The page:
Today, UAN's Emergency Animal Rescue Service are wrapping up their deployment at the temporary shelter in Kern County, California. Most of the Chihuahuas and other animals relinquished by an overwhelmed animal rescuer last week have been transported to other rescue groups and shelters in California, where they will be made available for adoption.

Only seven dogs remain at the temporary shelter, and they are getting top-notch care and attention from the remaining EARS volunteers today. Thanks to all of the EARS volunteers who gave up their time to take care of these dogs!

Below are some highlights of the response from EARS volunteer Heidi Ziegler of Los Angeles.

On Friday morning, vet checks for all animals were the priority for the day. Two veterinarians and a number of assistants worked throughout the day and volunteers lined up with animals outside the exam room. Notable cases included animals with untreated cataracts, mange and ear infections. One beautiful dog had an ear infection so advanced that it damaged his inner ear. In addition, his feet had urine burns and his nails were in need of a major trimming.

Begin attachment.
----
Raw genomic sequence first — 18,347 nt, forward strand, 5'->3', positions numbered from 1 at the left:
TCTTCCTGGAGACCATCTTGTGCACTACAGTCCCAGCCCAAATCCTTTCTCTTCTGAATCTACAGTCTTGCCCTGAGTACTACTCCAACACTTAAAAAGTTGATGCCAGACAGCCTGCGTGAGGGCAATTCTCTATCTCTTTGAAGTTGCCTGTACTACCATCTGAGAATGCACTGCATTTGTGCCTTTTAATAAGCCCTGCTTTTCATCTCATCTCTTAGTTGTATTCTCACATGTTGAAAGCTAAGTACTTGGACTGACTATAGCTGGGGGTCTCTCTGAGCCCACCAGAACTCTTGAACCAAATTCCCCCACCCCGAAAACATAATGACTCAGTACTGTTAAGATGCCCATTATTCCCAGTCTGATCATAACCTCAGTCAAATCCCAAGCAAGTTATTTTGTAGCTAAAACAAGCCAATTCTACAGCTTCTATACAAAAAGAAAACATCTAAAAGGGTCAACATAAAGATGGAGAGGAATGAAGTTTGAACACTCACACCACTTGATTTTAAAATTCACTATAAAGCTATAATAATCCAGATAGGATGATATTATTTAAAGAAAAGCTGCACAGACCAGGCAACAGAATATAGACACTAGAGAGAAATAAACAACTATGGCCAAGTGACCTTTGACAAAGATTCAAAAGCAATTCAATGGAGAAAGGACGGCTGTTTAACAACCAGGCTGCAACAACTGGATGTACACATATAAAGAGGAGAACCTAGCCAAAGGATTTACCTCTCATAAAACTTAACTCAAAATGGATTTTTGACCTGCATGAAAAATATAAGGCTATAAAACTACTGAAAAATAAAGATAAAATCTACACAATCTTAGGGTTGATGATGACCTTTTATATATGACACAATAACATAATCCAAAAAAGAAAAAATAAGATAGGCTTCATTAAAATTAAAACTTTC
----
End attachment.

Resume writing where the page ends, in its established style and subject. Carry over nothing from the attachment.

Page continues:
The Kern County Fairgrounds provided an air-conditioned building for the temporary shelter, so humans and animals stayed cool inside while the temperature outside reached 107 at noon.

Volunteers cleaned kennels, provided food and water, and assisted with grooming and exercise. Some dogs' coats were so matted that volunteers spent several hours cutting and shaving. At times, the situation was comical and provided the volunteers a chance to laugh with each other.